The summary scores for both of the postural stability measures and the GMFM-66-B&C are presented in Table 2. For all postural stability measures, a full range of the score distributions was observed, providing evidence that the measures did detect variation among the functionally heterogeneous group of children.
To establish construct validity between the PRT and the ECAB, we had 4 possible combinations of scores to consider. The first author was always the first rater and the participating PTs were the second raters. To maximize the generalizability of this finding, we report the correlation between the scores of the 2 measures obtained by the 6 participating PTs on the 28 participants at the first study visit. A Spearman correlation of 0.88 (P < .001) was obtained.
Table 3 contains the interrater and test-retest reliabilities coefficients and the construct validity with the GMFM-66-B&C for both the PRT and the ECAB. Because the ICC values are so high, 3 decimal places are reported. For interrater and test-retest reliabilities (different raters only), the ECAB demonstrated higher reliability than the PRT, as demonstrated by the nonoverlapping 95% CIs (Table 3). Nonoverlapping 95% CIs indicates statistically significant differences in the magnitude of reliability coefficients between the measures. For test-retest reliability (same rater), a trend to higher reliability for the ECAB was noted (ie, a very small 95% CI overlap was detected). The strength of association of each measure to the GMFM-66-B&C did not differ meaningfully.
The SEM was higher for the PRT than that for the ECAB (16.8 vs 3.6). The MDC (95% CI) showed a similar pattern with values of 46.5 and 10.0 for the PRT and the ECAB, respectively. These values are in centimeters and raw score values for the 2 measures, respectively.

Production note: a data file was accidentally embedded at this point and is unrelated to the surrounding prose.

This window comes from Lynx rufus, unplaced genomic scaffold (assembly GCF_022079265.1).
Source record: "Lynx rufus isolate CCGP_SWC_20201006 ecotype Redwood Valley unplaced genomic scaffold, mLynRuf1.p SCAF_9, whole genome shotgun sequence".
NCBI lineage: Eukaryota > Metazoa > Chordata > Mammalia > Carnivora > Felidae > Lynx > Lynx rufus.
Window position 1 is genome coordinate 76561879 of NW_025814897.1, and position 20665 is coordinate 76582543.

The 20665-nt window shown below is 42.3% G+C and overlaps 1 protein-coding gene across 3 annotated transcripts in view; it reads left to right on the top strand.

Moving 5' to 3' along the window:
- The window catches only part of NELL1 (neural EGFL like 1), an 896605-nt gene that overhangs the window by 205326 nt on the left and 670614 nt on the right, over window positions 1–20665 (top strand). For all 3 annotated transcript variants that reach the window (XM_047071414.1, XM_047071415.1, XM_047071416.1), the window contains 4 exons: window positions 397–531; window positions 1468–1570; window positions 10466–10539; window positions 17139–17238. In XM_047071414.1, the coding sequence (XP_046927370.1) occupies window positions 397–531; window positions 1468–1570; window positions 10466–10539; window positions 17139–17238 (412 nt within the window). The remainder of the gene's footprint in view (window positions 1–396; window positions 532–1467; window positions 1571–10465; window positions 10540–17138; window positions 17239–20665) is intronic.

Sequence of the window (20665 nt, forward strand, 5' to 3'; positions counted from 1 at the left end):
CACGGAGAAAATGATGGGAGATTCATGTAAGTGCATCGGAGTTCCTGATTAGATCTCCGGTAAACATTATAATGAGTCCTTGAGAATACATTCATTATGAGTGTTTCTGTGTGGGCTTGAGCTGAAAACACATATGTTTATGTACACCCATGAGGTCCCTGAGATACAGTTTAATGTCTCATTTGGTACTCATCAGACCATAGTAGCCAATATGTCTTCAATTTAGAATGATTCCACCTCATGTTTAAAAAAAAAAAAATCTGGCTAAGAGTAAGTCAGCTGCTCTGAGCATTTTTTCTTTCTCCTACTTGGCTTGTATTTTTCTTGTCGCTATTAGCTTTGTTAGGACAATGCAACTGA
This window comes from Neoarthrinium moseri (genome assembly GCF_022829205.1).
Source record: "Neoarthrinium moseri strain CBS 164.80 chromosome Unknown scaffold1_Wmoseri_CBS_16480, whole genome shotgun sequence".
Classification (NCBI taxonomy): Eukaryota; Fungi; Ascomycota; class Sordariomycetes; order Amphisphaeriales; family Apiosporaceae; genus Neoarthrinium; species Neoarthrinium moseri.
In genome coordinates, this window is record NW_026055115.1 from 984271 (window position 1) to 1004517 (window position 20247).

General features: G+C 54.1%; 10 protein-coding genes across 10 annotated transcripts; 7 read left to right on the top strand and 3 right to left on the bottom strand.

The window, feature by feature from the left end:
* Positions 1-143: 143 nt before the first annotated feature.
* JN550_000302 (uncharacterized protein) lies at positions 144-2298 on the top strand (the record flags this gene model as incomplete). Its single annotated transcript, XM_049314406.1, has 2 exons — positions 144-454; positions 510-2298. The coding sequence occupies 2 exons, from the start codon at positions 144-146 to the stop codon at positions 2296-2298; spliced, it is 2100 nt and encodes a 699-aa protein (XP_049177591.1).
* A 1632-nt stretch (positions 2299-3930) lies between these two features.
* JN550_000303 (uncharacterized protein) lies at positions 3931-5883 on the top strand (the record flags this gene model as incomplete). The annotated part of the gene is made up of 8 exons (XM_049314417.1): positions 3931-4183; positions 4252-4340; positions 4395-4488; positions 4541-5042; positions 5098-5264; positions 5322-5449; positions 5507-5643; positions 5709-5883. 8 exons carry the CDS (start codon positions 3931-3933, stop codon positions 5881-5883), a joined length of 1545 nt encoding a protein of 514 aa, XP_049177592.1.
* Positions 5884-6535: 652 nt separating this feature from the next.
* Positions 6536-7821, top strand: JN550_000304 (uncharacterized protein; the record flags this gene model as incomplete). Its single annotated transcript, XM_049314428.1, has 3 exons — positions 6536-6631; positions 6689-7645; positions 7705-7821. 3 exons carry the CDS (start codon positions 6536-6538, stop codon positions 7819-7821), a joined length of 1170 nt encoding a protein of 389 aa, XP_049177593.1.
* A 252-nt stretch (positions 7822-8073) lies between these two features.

A paired-samples t test was conducted to compare the time to completion for the PRT and the ECAB at the second data collection point (Table 4). The second data collection point has greater generalizability and is a more stable estimate as a result of the postlearning effect. A significant difference was found between the completion times, with the PRT taking significantly less time (6.4 minutes, on average) to complete.
The purpose of this study was to evaluate the reliability of the PRT and the ECAB measures of postural stability of young children with CP and their construct validity (with respect to associations between the 2 postural stability measures and each of them with the GMFM-66-B&C). Overall, on the basis of the results, both tests demonstrated strong psychometric properties; however, on comparison, the ECAB demonstrated stronger validity and reliability than the PRT, with lower measurement error and the potential to be the better measure to detect change over time. The PRT, however, performed better than expected, on the basis of stronger than hypothesized correlations with the GMFM-66-B&C.